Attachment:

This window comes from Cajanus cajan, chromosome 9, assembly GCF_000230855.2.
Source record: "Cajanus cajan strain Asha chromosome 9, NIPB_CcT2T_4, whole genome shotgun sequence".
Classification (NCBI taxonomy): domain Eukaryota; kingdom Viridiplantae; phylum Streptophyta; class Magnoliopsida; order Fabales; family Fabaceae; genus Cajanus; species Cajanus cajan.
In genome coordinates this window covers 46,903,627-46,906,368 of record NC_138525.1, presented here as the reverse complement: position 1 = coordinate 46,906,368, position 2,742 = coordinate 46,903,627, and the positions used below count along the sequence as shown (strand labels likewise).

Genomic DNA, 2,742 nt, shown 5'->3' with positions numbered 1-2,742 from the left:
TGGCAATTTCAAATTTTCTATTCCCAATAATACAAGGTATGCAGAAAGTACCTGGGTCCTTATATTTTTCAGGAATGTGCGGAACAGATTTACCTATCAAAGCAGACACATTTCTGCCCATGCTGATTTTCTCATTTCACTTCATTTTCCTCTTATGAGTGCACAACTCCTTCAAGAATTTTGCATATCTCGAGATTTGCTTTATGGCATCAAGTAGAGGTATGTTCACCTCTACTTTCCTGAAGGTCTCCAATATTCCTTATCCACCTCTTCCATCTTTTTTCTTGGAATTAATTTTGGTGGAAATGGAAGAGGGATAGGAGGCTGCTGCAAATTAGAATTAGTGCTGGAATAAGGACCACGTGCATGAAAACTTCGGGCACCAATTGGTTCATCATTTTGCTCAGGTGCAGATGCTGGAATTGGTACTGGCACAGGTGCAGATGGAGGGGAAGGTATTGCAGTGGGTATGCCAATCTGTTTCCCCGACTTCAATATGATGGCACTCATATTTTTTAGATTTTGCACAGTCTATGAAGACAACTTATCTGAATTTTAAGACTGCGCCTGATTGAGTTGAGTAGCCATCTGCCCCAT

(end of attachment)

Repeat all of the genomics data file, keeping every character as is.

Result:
This window comes from Cajanus cajan, chromosome 9, assembly GCF_000230855.2.
Source record: "Cajanus cajan strain Asha chromosome 9, NIPB_CcT2T_4, whole genome shotgun sequence".
Classification (NCBI taxonomy): domain Eukaryota; kingdom Viridiplantae; phylum Streptophyta; class Magnoliopsida; order Fabales; family Fabaceae; genus Cajanus; species Cajanus cajan.
In genome coordinates this window covers 46,903,627-46,906,368 of record NC_138525.1, presented here as the reverse complement: position 1 = coordinate 46,906,368, position 2,742 = coordinate 46,903,627, and the positions used below count along the sequence as shown (strand labels likewise).

Genomic DNA, 2,742 nt, shown 5'->3' with positions numbered 1-2,742 from the left:
TGGCAATTTCAAATTTTCTATTCCCAATAATACAAGGTATGCAGAAAGTACCTGGGTCCTTATATTTTTCAGGAATGTGCGGAACAGATTTACCTATCAAAGCAGACACATTTCTGCCCATGCTGATTTTCTCATTTCACTTCATTTTCCTCTTATGAGTGCACAACTCCTTCAAGAATTTTGCATATCTCGAGATTTGCTTTATGGCATCAAGTAGAGGTATGTTCACCTCTACTTTCCTGAAGGTCTCCAATATTCCTTATCCACCTCTTCCATCTTTTTTCTTGGAATTAATTTTGGTGGAAATGGAAGAGGGATAGGAGGCTGCTGCAAATTAGAATTAGTGCTGGAATAAGGACCACGTGCATGAAAACTTCGGGCACCAATTGGTTCATCATTTTGCTCAGGTGCAGATGCTGGAATTGGTACTGGCACAGGTGCAGATGGAGGGGAAGGTATTGCAGTGGGTATGCCAATCTGTTTCCCCGACTTCAATATGATGGCACTCATATTTTTTAGATTTTGCACAGTCTATGAAGACAACTTATCTGAATTTTAAGACTGCGCCTGATTGAGTTGAGTAGCCATCTGCCCCAT